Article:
punishment belts yesterday finally joined writing slates, slide rules, and red-splattered maps of the British Empire in the school cupboard marked ''outdated resources''. As MPs voted to abolish corporal punishment in all British schools, the old maxim ''Spare the rod and spoil the child'' quietly slipped into history.

Expelled from the state school classroom by the 1987 Education Act, the strap and its English

counterpart, the cane, continued to feature in the disciplinary armoury

of many private and independent schools. Some even used the fact in their advertising.

As a result, the image of Billy Bunter and the cry of ''Bend over, boy'' lingered, especially in boarding schools, long after the reality

of life in the private sector had changed forever.

The last Government continued to defend the right of fee-paying parents to have their children beaten at school, despite mounting concern from international human rights monitoring bodies. No other European country allows corporal punishment in any of its schools. Indeed, some countries banned it more than a century ago.

Now an amendment to the School Standards Bill is finally bringing Britain into line, though nobody underestimates the capacity of Tory hard-liners in the House of Lord to undermine the reforming efforts of Labour and Liberal Democrat MPs.

In Scotland yesterday few mourned the passing of the instrument that had tingled the fingers of generations of pupils. Fettes College in Edinburgh, where Prime Minister Tony Blair was once caned, abandoned the practice nearly 20 years ago.

Not one of the 75 schools which make up the Scottish Council of Independent Schools still uses corporal punishment. Rose Bell, director of the Independent Schools Information Service says that even in the mid-1980s, when independent schools were surveyed on the subject, few regarded corporal punishment as

sensible or suitable. At the time the belt was banned in state schools, around 12 Scottish independents were still using some form of cor-poral punishment.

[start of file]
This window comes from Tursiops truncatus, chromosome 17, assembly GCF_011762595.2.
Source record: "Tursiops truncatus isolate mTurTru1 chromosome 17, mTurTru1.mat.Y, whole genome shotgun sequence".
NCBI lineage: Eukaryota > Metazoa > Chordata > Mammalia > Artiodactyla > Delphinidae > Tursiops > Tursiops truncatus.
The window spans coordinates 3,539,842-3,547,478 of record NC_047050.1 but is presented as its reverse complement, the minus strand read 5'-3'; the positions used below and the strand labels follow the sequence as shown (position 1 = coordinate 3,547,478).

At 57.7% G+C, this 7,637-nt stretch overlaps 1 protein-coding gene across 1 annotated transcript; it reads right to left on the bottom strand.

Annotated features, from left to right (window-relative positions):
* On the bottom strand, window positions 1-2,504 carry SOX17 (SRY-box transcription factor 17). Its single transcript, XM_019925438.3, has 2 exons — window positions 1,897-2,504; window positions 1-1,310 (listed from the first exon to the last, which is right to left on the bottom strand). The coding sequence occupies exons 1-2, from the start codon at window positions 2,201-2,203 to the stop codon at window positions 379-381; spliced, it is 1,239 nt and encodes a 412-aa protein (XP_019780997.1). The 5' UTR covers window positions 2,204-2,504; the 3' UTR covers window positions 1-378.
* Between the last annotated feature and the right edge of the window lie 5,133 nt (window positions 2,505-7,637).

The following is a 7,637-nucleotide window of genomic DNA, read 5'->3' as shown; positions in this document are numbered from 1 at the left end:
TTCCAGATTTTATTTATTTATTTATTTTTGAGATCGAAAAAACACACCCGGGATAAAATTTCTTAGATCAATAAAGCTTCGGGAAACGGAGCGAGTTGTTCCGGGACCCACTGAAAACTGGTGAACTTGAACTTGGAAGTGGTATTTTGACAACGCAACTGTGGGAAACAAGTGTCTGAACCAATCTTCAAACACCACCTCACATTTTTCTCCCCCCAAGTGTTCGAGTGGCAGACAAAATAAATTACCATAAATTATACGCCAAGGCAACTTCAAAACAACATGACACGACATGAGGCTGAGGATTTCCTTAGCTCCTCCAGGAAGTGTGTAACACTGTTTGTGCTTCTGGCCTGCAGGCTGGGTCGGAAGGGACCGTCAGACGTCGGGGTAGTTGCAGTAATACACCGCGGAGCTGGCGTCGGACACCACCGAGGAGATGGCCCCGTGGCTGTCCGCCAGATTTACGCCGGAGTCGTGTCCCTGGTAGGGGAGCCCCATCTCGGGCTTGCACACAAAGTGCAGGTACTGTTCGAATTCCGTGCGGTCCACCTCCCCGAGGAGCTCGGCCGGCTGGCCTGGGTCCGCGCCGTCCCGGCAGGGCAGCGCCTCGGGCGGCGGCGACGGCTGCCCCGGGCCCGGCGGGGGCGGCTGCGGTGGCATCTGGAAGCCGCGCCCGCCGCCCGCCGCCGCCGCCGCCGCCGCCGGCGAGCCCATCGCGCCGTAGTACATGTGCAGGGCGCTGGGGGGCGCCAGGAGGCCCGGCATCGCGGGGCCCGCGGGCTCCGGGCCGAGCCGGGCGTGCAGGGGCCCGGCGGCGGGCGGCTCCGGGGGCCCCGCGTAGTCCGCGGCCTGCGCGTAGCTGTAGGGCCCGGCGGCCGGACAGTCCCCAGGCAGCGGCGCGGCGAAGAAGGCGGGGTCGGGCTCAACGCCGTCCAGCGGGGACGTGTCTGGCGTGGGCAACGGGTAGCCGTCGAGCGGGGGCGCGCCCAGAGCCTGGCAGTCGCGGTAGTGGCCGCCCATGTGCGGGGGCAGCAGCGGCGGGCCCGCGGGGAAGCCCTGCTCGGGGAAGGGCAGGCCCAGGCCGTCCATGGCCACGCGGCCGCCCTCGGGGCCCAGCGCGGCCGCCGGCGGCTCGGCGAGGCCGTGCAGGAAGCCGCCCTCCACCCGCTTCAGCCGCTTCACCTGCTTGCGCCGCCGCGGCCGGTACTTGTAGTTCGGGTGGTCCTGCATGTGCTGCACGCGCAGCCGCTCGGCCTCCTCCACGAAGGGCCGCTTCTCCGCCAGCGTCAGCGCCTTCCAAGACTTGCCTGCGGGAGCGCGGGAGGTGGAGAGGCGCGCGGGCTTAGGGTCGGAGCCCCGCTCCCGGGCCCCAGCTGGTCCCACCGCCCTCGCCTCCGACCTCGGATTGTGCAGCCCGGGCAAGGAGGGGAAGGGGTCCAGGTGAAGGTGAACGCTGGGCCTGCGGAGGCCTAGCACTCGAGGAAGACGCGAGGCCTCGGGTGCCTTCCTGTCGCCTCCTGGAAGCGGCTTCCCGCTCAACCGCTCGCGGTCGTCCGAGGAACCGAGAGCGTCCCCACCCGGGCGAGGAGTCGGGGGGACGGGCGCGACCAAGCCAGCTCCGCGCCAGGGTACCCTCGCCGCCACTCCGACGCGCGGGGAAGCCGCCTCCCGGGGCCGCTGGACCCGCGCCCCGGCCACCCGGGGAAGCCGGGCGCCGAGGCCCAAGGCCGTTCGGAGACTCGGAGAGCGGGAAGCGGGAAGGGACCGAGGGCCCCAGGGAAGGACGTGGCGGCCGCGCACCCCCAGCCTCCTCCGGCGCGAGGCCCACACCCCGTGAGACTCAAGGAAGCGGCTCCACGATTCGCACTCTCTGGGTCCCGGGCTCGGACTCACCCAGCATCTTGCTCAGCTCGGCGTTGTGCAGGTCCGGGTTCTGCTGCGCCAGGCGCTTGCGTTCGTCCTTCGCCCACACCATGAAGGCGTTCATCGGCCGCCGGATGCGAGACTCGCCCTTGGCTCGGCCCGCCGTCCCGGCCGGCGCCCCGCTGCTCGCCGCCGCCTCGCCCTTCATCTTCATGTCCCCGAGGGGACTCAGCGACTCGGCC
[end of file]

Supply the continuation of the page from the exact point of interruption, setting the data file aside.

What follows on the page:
The Conservative Government's assisted places scheme put paid to that because state-funded pupils were covered by the ban and schools were reluctant to operate a two-strand

disciplinary system.

In England, where the scheme was used less widely, a number of priv-

ate and independent schools have retained caning or slippering as a

last resort.

Yesterday, the headteacher of what is believed to be the last primary school in Scotland to retain corporal punishment as an option, said he remained opposed to a ban.

Gordon Ackerman, head of Manna-fields, a 35-pupil parent-controlled church school in Edinburgh, said: ''I think it's sad for Britain. I still don't really believe it's going to go through. It very much limits the freedom of parents to have children educated in the way they want.''

Though corporal punishment re-mains an option at Mannafields, it has never been used. ''The policy

is that parents would be informed beforehand and there would be a

discussion,'' he said. In the most recent instance the school discussed the idea with the parents but didn't carry out the punishment because the threat was deemed to have achieved the objective.

EASILY forgetten is how much ''the Lochgelly'', as it was known, played an integral part in Scottish school life right into the 1980s. At the time two Scots mothers took their cases to the Court of Human Rights in Strasbourg, abolitionists claimed that Scotland was the corporal punishment capital of Europe, with a child being belted on average every two seconds throughout the school week.

In the 1982 case, mothers Grace Campbell and Jane Cosans argued that their ''philosophical convict-ions'' against corporal punishment had been violated when the schools attended by their sons refused to

guarantee that the boys would not

be belted.

The judges dismissed the defence that corporal punishment was being gradually phased out in Scotland and concluded that even to threaten an individual with torture might constitute ''inhuman treatment''.

Strathclyde and Lothian moved quickly to end belting following

the case. The last four regions, Grampian, Tayside, Borders, and

the Western Isles were forced to introduce the policy when the ban was incorporated into the 1987 Education Act.

No country has ever re-introduced corporal punishment in schools, except Nazi Germany. Yesterday officials at the Educational Institute of Scotland said they believed the belt would never return, despite mounting disciplinary problems in schools.

Assistant Secretary Ken Wimbor said: ''Over the same period, we

have seen a less deferential attitude, not just to teachers but also

police and health service workers. This is something that would have happened anyway.''

Anne Stafford, head of policy at the charity Children First, said she welcomed yesterday's vote. ''Retaining the possibility of using corporal punishment is another example of inconsistent attitudes to violence. If it's acceptable to hit children, it can give them a very confused message about what it's acceptable for them to do to others.''

Meanwhile, at Mannafields, what will the headteacher being doing in response to today's vote? Gordon Ackerman's answer came in one word: ''Pray.''